United States District Court, W.D. Pennsylvania
MEMORANDUM ORDER DENYING PLAINTIFF'S MOTION TO AMEND
CYNTHIA REED EDDY, Magistrate Judge.
Presently before the Court is Plaintiff Ernest Harris' motion to amend his amended complaint. (ECF No. 42). Specifically, Plaintiff wishes to amend his complaint to add a federal prosecutor who was involved in his criminal proceedings. Defendants' motion to dismiss, which is also pending before the Court, asserts that "a federal prosecutor (not Defendants) properly pursued charges against [Plaintiff]." (Def.s' Mot. to Dismiss ¶ 5, ECF No. 30). As a result of this statement by Defendants, Plaintiff wishes to amend his complaint to add the federal prosecutor in his lawsuit in which he is seeking recovery for malicious prosecution. Plaintiff contends that the federal prosecutor "is definately [sic] also a relevant participant in my complaint for malicious prosecution" because he "recharged [Plaintiff] federally" after the state court charges were already filed. (Pl.'s Mot. to Am. ¶¶ 2-3, 5, ECF No. 42).
Rule 15(a)(1)(2) of the Federal Rules of Civil Procedure provides that the court should "freely give leave [to amend] when justice so requires." See also Foman v. Davis, 371 U.S. 178, 182 (1962); Lorenz v. CSX Corp., 1 F.3d 1406, 1414 (3d Cir. 1993). Nonetheless, "[a]mong the grounds that could justify a denial of leave to amend are undue delay, bad faith, dilatory motive, prejudice, and futility.'" Shane v. Fauver, 213 F.3d 113, 115 (3d Cir. 2000) (quoting In re Burlington Coat Factory Sec. Litig. 114 F.3d 1410, 1434 (3d Cir. 1997). "Futility' means that the complaint, as amended, would fail to state a claim upon which relief could be granted." Id.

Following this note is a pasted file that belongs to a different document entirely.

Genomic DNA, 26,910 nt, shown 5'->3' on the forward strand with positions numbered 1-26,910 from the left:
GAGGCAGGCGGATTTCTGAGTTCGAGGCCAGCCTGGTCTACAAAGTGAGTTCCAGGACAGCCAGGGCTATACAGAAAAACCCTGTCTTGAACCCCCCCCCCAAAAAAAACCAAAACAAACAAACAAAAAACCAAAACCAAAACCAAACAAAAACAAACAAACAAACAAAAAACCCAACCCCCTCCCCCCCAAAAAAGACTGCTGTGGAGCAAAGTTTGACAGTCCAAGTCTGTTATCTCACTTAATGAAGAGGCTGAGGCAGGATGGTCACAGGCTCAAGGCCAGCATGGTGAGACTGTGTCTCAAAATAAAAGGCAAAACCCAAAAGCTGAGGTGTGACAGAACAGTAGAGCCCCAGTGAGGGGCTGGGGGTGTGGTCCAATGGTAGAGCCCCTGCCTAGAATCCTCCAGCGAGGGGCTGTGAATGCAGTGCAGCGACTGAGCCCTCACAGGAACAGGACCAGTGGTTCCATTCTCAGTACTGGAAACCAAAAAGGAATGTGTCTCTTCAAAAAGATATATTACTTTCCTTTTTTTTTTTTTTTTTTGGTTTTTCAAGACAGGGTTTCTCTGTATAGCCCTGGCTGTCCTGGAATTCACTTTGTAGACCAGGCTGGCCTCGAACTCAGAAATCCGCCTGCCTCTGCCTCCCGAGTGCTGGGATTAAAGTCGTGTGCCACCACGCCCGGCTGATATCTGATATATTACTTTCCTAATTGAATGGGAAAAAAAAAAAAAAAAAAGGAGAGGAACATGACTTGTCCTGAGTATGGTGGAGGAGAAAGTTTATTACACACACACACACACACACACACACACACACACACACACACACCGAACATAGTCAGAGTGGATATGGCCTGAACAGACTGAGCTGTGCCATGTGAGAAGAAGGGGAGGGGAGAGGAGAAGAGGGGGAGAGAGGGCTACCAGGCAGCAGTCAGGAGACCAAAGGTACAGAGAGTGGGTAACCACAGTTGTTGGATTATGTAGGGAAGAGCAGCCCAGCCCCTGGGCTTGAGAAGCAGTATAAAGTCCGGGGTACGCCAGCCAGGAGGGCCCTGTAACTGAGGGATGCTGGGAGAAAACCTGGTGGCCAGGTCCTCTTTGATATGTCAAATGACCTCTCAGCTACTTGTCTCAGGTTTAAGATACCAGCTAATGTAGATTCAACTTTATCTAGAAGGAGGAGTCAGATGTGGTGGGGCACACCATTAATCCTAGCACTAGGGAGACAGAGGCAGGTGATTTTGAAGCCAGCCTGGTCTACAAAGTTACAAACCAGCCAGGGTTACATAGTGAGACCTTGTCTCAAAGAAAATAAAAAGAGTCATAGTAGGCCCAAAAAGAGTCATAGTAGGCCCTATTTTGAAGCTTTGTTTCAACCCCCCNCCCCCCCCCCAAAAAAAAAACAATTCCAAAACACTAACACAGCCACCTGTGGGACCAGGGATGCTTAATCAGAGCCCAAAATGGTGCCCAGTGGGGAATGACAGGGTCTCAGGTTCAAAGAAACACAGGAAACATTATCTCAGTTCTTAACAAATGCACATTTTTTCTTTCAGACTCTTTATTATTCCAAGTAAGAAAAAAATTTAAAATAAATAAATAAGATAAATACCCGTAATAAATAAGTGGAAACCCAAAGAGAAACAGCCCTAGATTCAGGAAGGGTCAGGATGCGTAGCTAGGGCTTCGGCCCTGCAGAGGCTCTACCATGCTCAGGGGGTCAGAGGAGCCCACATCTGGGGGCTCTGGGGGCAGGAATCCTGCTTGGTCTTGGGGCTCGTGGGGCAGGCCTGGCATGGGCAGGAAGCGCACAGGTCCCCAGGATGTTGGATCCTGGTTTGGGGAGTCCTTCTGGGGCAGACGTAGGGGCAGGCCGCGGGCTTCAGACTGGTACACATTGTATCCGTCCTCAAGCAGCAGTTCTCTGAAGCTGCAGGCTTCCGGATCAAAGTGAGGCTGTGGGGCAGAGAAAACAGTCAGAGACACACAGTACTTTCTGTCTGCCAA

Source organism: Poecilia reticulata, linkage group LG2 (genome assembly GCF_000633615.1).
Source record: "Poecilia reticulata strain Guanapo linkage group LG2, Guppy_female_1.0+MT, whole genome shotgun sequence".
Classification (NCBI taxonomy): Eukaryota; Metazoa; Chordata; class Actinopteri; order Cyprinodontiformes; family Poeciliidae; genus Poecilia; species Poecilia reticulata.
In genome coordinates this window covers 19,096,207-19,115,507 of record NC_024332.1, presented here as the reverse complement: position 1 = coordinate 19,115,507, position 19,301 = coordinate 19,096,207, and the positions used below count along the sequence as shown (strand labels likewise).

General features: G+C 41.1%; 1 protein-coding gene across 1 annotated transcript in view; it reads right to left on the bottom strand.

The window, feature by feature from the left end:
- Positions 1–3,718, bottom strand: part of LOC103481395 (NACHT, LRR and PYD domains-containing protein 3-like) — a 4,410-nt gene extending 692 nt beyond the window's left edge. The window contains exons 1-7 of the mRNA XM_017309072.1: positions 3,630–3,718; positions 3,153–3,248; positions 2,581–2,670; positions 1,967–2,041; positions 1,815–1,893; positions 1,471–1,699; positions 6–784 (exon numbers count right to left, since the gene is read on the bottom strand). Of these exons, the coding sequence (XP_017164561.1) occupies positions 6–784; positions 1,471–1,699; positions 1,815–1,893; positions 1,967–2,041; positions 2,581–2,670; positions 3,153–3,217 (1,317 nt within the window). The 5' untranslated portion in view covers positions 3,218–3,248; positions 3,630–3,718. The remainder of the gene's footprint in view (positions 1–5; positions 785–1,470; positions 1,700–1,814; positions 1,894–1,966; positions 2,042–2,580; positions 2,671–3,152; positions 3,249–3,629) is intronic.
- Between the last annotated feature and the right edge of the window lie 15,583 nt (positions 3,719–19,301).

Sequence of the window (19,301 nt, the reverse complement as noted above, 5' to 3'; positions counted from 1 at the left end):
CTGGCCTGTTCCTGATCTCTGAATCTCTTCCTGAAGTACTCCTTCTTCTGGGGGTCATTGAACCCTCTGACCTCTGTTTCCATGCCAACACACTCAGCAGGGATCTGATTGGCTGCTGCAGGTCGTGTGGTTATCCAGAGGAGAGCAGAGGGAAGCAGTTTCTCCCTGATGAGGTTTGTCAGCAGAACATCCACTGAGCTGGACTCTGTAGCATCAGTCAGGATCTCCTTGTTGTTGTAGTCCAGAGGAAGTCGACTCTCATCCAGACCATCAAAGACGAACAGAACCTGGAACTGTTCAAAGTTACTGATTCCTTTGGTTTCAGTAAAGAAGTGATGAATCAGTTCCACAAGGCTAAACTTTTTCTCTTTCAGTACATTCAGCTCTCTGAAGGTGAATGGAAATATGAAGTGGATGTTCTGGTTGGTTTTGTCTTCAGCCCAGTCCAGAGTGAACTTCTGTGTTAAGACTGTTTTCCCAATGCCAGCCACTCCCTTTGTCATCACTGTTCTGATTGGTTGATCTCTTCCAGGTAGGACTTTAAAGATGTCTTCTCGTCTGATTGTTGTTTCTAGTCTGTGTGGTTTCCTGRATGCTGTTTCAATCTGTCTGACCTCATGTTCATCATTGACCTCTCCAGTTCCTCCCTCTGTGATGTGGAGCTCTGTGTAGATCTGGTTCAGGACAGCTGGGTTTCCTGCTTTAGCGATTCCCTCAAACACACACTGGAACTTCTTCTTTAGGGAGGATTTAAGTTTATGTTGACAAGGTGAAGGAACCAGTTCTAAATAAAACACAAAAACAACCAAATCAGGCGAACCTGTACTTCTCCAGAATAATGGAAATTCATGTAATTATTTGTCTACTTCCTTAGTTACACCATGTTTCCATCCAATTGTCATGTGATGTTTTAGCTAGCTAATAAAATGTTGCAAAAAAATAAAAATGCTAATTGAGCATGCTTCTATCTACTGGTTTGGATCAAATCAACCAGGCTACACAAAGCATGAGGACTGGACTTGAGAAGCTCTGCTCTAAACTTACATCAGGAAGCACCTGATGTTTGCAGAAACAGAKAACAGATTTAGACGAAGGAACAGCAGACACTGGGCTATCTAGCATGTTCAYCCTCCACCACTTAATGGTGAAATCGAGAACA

Although the Court recognizes that Plaintiff is pursuing this action pro se, and thus his motion is entitled to a more liberal construction, allowing amendment here would clearly be futile and result in undue delay. Prosecutors are entitled to absolute immunity for acts "intimately associated with the judicial phase of the criminal process." Kalina v. Fletcher, 522 U.S. 118, 125 (1997) (citing Imbler v. Pachtman, 424 U.S. 409, 430 (1976)). To determine immunity, the Court must examine "the nature of the function performed, not the identity of the actor who performed it." Id. (citing Forrester, 484 U.S. at 229).
Here, in his motion to amend, Plaintiff has indicated that he wishes to sue the federal prosecutor for bringing federal charges against Plaintiff. Such actions are entirely related to his prosecutorial role in Plaintiff's criminal proceedings, and, therefore, the federal prosecutor is entitled to absolute immunity. See Imbler, 424 U.S. at 430 (holding that allegations of false testimony and suppressed material evidence were "intimately associated with the judicial phase of the criminal process, and thus were functions to which the reasons for absolute immunity apply with full force"). As a result, because this individual is immune from suit, allowing Plaintiff to amend the amended complaint to add this individual to the lawsuit would be futile. To that end, allowing amendment would also result in undue delay of several months because, as indicated above, there is also a separate pending motion to dismiss filed by the existing Defendants, which would be rendered moot if an amended complaint were allowed. Given the absolute immunity, the undue delay, and unnecessary expenses which the parties and the Court would face if amendment were allowed, Plaintiff's motion to amend the complaint to add the federal prosecutor that charged Plaintiff in his criminal proceedings is denied.
AND NOW, this 30th day of March, 2015, the Court, having considered Plaintiff's to Motion to Amend the Amended Complaint (ECF No. 42), IT IS ...